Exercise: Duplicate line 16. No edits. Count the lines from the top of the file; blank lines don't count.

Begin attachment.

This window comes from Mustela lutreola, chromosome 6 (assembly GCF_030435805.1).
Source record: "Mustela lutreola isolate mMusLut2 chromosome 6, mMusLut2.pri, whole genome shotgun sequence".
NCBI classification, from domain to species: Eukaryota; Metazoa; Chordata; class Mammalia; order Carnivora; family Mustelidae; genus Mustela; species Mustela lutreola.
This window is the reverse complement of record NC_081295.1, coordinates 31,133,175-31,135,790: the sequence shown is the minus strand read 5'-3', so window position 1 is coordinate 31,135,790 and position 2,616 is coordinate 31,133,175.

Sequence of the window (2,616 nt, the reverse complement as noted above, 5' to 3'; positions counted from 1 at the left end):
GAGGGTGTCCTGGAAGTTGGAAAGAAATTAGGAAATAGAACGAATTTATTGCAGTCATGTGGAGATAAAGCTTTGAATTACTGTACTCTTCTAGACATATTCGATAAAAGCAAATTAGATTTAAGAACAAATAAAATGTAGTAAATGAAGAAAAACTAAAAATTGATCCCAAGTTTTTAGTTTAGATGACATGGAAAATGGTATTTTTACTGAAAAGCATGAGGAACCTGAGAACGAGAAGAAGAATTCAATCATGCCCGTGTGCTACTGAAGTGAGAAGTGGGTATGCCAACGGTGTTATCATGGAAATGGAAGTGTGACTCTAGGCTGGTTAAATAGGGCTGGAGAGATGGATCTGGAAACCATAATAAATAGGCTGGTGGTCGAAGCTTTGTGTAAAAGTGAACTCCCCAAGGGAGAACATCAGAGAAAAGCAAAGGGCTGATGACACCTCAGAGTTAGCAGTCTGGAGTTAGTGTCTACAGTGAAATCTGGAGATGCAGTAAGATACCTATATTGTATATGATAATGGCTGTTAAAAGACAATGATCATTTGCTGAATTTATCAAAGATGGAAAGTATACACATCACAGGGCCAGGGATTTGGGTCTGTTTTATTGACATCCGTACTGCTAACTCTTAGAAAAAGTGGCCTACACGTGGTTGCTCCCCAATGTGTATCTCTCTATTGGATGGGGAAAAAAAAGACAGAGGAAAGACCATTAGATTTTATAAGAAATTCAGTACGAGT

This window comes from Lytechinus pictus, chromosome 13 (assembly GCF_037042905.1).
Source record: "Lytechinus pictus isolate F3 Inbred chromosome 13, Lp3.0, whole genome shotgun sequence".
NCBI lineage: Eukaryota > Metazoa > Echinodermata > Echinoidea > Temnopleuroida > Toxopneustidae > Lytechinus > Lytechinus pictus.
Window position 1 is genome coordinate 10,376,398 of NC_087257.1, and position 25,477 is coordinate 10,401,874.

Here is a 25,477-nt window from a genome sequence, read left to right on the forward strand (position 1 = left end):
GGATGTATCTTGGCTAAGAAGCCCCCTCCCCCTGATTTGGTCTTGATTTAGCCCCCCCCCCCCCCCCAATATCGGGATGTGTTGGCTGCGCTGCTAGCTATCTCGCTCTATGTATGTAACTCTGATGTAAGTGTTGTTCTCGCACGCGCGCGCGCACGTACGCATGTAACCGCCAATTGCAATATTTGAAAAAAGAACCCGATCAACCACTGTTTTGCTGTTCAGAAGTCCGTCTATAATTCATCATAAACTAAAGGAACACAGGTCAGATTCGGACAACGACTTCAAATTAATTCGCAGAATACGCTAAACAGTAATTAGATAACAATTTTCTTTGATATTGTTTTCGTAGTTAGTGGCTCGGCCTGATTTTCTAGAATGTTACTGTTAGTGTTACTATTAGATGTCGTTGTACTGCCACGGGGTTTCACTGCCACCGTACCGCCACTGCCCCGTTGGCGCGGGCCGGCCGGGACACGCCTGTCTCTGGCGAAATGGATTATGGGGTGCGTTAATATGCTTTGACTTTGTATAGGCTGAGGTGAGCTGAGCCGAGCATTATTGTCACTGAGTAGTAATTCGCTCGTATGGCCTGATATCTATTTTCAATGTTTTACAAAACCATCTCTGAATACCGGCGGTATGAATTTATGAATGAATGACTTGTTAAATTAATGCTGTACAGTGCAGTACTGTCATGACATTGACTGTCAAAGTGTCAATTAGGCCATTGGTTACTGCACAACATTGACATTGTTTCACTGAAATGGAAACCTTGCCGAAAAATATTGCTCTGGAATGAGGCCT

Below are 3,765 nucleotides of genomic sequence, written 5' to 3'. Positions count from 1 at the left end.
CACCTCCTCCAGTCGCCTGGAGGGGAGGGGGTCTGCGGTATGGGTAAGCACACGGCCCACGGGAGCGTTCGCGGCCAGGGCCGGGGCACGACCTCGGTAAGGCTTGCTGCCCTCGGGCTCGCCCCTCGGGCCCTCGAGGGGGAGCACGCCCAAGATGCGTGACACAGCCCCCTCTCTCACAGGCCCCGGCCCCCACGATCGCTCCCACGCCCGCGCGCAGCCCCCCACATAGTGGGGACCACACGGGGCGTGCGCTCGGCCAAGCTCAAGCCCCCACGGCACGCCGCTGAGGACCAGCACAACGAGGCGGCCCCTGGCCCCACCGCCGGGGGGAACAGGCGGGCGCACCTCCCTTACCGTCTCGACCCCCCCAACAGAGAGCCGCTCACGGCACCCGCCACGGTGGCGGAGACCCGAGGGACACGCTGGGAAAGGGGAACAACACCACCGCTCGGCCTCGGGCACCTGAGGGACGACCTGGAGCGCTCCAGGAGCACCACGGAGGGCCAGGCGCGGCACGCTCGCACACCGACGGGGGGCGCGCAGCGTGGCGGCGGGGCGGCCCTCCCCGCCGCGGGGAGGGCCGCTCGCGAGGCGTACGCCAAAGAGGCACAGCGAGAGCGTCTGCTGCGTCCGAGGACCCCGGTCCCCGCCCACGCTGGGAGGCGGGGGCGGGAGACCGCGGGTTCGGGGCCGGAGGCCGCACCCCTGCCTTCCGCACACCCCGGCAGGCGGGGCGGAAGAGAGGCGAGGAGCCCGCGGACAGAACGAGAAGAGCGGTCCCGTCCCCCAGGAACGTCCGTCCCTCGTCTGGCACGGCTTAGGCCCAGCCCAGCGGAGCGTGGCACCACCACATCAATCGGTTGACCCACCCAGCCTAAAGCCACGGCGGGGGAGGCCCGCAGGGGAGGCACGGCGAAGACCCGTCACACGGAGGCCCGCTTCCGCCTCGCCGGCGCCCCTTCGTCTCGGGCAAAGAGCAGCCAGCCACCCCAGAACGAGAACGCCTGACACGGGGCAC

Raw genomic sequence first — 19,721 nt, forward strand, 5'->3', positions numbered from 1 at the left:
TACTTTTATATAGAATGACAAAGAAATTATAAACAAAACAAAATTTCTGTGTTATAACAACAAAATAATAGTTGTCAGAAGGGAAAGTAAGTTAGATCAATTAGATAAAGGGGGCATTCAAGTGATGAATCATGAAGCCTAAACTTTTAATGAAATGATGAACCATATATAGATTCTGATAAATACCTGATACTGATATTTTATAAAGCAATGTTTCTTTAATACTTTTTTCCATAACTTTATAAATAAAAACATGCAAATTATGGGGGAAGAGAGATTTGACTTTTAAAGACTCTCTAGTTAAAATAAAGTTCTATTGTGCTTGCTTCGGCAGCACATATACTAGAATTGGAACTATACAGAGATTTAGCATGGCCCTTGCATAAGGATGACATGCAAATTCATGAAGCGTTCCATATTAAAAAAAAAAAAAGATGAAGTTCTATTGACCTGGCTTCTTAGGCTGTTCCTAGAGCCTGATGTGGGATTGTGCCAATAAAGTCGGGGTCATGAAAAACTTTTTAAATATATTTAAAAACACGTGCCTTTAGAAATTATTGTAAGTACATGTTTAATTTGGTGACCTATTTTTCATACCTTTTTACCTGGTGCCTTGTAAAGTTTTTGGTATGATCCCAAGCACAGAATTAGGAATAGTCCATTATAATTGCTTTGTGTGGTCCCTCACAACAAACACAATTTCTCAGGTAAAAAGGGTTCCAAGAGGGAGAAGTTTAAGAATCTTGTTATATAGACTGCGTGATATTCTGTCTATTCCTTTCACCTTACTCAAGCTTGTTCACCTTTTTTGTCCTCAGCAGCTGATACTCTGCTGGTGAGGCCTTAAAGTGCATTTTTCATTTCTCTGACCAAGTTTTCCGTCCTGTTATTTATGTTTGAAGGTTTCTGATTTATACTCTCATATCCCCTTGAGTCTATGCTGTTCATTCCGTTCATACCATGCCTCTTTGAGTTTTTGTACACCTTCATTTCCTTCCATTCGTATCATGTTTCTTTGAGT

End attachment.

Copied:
TACTTTTATATAGAATGACAAAGAAATTATAAACAAAACAAAATTTCTGTGTTATAACAACAAAATAATAGTTGTCAGAAGGGAAAGTAAGTTAGATCAATTAGATAAAGGGGGCATTCAAGTGATGAATCATGAAGCCTAAACTTTTAATGAAATGATGAACCATATATAGATTCTGATAAATACCTGATACTGATATTTTATAAAGCAATGTTTCTTTAATACTTTTTTCCATAACTTTATAAATAAAAACATGCAAATTATGGGGGAAGAGAGATTTGACTTTTAAAGACTCTCTAGTTAAAATAAAGTTCTATTGTGCTTGCTTCGGCAGCACATATACTAGAATTGGAACTATACAGAGATTTAGCATGGCCCTTGCATAAGGATGACATGCAAATTCATGAAGCGTTCCATATTAAAAAAAAAAAAAGATGAAGTTCTATTGACCTGGCTTCTTAGGCTGTTCCTAGAGCCTGATGTGGGATTGTGCCAATAAAGTCGGGGTCATGAAAAACTTTTTAAATATATTTAAAAACACGTGCCTTTAGAAATTATTGTAAGTACATGTTTAATTTGGTGACCTATTTTTCATACCTTTTTACCTGGTGCCTTGTAAAGTTTTTGGTATGATCCCAAGCACAGAATTAGGAATAGTCCATTATAATTGCTTTGTGTGGTCCCTCACAACAAACACAATTTCTCAGGTAAAAAGGGTTCCAAGAGGGAGAAGTTTAAGAATCTTGTTATATAGACTGCGTGATATTCTGTCTATTCCTTTCACCTTACTCAAGCTTGTTCACCTTTTTTGTCCTCAGCAGCTGATACTCTGCTGGTGAGGCCTTAAAGTGCATTTTTCATTTCTCTGACCAAGTTTTCCGTCCTGTTATTTATGTTTGAAGGTTTCTGATTTATACTCTCATATCCCCTTGAGTCTATGCTGTTCATTCCGTTCATACCATGCCTCTTTGAGTTTTTGTACACCTTCATTTCCTTCCATTCGTATCATGTTTCTTTGAGT